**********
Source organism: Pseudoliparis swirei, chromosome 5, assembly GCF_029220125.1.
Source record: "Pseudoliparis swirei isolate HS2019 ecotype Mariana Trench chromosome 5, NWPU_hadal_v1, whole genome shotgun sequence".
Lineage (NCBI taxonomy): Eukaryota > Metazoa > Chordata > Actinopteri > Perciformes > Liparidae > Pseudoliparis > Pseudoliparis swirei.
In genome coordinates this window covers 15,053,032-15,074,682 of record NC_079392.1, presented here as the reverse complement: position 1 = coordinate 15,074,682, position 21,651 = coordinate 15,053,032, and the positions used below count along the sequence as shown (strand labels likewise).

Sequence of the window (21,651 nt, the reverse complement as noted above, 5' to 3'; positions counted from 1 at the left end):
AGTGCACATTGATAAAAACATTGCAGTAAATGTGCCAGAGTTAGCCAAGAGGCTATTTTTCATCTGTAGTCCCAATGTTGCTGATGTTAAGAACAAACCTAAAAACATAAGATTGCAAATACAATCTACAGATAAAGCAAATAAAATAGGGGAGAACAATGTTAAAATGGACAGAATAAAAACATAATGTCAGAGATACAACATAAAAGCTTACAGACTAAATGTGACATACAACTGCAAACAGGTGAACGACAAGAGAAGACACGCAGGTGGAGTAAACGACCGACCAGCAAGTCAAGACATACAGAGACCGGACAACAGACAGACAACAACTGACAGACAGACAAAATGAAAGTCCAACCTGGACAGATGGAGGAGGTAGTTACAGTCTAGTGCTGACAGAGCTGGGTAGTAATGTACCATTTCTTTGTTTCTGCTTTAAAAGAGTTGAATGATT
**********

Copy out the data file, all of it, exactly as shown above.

Source organism: Pseudoliparis swirei, chromosome 5, assembly GCF_029220125.1.
Source record: "Pseudoliparis swirei isolate HS2019 ecotype Mariana Trench chromosome 5, NWPU_hadal_v1, whole genome shotgun sequence".
Lineage (NCBI taxonomy): Eukaryota > Metazoa > Chordata > Actinopteri > Perciformes > Liparidae > Pseudoliparis > Pseudoliparis swirei.
In genome coordinates this window covers 15,053,032-15,074,682 of record NC_079392.1, presented here as the reverse complement: position 1 = coordinate 15,074,682, position 21,651 = coordinate 15,053,032, and the positions used below count along the sequence as shown (strand labels likewise).

Sequence of the window (21,651 nt, the reverse complement as noted above, 5' to 3'; positions counted from 1 at the left end):
AGTGCACATTGATAAAAACATTGCAGTAAATGTGCCAGAGTTAGCCAAGAGGCTATTTTTCATCTGTAGTCCCAATGTTGCTGATGTTAAGAACAAACCTAAAAACATAAGATTGCAAATACAATCTACAGATAAAGCAAATAAAATAGGGGAGAACAATGTTAAAATGGACAGAATAAAAACATAATGTCAGAGATACAACATAAAAGCTTACAGACTAAATGTGACATACAACTGCAAACAGGTGAACGACAAGAGAAGACACGCAGGTGGAGTAAACGACCGACCAGCAAGTCAAGACATACAGAGACCGGACAACAGACAGACAACAACTGACAGACAGACAAAATGAAAGTCCAACCTGGACAGATGGAGGAGGTAGTTACAGTCTAGTGCTGACAGAGCTGGGTAGTAATGTACCATTTCTTTGTTTCTGCTTTAAAAGAGTTGAATGATT